ROME (AP) When Italy won the 2006 World Cup, then-coach Marcello Lippi pointed to the group collective as his squad's strongpoint - and the fact that each forward scored at least one goal over the seven matches attested to that theory.
This year's squad, by contrast, is singularly led by forward Mario Balotelli, the volatile AC Milan forward with superstar potential.
Both in their mid-30s, midfield maestro Andrea Pirlo and goalkeeper Gianluigi Buffon remain the backbone of the squad, Andrea Barzagli anchors the defense and Daniele De Rossi offers coach Cesare Prandelli options with his versatility.
Here are five players to watch:
When Mario Balotelli gets his mind in focus, there is often no stopping him.
Italy has never really had a forward that combines so much physicality and skill - a player who can muscle by defenders to score goals or find the target with well-placed free kicks or penalties.
Until he finally missed in September, Balotelli had converted all 26 penalty kick attempts in his professional career.
But Balotelli has struggled to control his temper and is often subjected to racist taunts. The son of Ghanaian immigrants and raised by an Italian family, he shoulders the burden of representing a new and rapidly expanding class of Italians.
Andrea Pirlo will be 35 by the time the World Cup starts but his passing and free kick skills remain undiminished.
Pirlo mesmerizes defenders with his superb ball control and when he has possession it often seems the match speed drops into slow-motion.
Usually positioned just in front of the defense, Pirlo picks out his passing receivers with uncanny acumen and his field vision inspires many of Italy's goals.
He's also a free kick expert, having scored from 24 dead ball kicks in his Serie A career - leaving him within three of the all-time record held by Sinisa Mihajlovic.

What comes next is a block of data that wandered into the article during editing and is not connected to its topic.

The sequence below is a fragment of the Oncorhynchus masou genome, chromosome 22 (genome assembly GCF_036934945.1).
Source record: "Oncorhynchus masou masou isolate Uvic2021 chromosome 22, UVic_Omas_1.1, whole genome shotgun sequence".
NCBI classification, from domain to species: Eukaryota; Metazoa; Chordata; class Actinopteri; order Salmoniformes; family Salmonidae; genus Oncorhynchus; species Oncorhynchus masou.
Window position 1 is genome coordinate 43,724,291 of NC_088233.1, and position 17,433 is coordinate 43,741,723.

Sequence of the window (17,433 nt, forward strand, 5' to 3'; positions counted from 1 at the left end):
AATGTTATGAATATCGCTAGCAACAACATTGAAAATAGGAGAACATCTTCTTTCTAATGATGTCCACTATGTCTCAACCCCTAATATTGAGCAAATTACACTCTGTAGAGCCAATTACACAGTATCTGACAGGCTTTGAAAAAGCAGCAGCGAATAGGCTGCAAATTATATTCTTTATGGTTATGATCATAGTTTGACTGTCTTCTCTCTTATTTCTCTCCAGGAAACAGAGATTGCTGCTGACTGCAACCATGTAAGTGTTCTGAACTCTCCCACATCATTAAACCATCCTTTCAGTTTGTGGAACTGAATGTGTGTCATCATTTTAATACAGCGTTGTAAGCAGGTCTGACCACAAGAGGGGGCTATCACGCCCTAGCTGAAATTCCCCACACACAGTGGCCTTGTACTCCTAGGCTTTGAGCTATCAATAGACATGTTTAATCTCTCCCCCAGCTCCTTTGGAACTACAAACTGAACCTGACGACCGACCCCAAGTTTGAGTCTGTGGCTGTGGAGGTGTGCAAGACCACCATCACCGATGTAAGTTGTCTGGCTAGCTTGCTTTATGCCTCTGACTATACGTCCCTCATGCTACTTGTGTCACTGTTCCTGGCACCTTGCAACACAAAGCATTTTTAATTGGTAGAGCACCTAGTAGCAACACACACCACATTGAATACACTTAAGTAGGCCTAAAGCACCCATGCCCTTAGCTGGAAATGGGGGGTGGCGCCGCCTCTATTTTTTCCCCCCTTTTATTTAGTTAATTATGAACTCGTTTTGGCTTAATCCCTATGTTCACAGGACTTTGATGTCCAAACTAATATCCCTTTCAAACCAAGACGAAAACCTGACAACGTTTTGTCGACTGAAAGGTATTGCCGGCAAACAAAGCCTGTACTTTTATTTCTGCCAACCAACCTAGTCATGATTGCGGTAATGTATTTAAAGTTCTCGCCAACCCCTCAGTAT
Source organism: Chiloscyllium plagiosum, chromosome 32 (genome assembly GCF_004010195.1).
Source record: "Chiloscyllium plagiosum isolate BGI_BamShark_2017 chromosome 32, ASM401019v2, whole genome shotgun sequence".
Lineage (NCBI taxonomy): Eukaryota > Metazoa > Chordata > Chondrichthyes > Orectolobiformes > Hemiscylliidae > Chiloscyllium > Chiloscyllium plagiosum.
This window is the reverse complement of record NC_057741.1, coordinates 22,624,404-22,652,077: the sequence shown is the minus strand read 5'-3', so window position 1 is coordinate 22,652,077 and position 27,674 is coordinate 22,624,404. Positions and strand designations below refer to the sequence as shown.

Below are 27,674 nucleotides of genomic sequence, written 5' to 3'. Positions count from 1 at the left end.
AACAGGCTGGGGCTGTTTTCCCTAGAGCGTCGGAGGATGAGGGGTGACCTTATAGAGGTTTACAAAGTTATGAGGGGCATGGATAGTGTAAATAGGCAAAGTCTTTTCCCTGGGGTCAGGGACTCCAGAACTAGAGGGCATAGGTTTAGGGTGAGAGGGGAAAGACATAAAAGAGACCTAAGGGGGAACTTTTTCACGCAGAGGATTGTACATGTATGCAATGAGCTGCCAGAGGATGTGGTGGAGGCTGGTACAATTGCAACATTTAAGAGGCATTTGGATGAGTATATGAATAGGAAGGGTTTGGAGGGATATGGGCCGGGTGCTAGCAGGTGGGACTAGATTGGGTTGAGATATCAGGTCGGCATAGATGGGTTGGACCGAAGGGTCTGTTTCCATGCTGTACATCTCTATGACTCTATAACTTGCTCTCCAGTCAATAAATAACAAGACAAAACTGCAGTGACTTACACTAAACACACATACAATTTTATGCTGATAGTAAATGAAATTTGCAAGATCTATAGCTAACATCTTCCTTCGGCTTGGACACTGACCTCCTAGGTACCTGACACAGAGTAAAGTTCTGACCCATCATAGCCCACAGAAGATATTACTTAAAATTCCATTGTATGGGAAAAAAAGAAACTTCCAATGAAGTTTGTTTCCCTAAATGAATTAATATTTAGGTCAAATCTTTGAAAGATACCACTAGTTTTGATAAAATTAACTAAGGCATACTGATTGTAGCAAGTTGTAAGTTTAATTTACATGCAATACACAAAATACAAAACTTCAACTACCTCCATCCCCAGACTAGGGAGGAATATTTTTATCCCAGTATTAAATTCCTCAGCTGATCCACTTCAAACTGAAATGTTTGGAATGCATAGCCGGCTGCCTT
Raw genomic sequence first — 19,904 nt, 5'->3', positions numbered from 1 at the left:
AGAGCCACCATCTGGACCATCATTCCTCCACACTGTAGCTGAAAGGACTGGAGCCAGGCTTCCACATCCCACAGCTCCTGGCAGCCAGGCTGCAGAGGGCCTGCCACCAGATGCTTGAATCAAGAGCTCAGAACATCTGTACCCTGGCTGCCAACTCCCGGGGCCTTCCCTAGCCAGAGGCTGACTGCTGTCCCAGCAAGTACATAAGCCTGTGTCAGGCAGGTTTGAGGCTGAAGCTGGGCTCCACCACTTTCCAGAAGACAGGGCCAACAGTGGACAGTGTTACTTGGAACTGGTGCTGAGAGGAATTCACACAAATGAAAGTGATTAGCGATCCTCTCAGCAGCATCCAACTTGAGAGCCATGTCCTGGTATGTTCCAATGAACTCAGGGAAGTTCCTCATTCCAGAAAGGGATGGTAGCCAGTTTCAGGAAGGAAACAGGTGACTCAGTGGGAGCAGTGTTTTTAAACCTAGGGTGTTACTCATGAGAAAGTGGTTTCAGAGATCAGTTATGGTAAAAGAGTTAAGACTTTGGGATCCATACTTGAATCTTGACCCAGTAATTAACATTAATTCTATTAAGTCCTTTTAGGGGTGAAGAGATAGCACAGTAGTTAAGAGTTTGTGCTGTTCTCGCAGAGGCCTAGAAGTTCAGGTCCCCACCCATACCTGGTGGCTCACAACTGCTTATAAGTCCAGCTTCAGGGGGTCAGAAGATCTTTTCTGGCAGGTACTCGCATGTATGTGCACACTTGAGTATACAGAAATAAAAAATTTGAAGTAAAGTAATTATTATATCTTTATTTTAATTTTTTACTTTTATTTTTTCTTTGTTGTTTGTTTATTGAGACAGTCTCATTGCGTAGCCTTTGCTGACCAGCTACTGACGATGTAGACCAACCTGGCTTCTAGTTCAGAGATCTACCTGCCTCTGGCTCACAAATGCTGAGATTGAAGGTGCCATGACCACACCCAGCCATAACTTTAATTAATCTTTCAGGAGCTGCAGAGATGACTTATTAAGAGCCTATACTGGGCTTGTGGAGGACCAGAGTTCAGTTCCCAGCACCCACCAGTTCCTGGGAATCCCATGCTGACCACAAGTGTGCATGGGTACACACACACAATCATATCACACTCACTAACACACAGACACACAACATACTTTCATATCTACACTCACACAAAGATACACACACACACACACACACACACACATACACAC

At 36, Gianluigi Buffon is heading to his fifth World Cup - his fourth as a starter - as Italy's captain and undisputed changing-room leader.
Buffon didn't let in a single goal from opposition players over the normal course of play during Italy's run to the 2006 title, then was injured during the opener when the Azzurri were eliminated in the first round four years ago.
It used to be said that Buffon's one weakness was penalty shootouts, but he stopped three attempts in a shootout win over Uruguay in the third-place match of last year's Confederations Cup.
In October, Buffon passed Fabio Cannavaro for the all-time Italy appearance record with his 137th cap. He now has 139 appearances.
After being left off the 2010 World Cup squad by Marcello Lippi, Andrea Barzagli has developed into Italy's most reliable center back.
He can partner with Leonardo Bonucci in a traditional four-man defense or anchor a three-man backline that Italy coach Cesare Prandelli often resorts to.
Known for his barrel-like chest, Barzagli has had a series of minor injuries with Juventus this season. He was a reserve on the 2006 World Cup squad and saw action in two matches of the Azzurri's title run.
Barzagli honed his physical skills during three seasons with Wolfsburg in the German Bundesliga.
DANIELE DE ROSSI
Daniele De Rossi is Cesare Prandelli's wild card, a player who the coach can place at any position in midfield or even defense.
A regular starter for Italy since he played at 22 in the squad that won the 2006 World Cup, De Rossi is now 30 and has made 93 appearances - second only to Buffon's 139 and Pirlo's 107 among active players.
His versatility is a product of his completeness, a player who can tackle, pass or shoot with equal ability.
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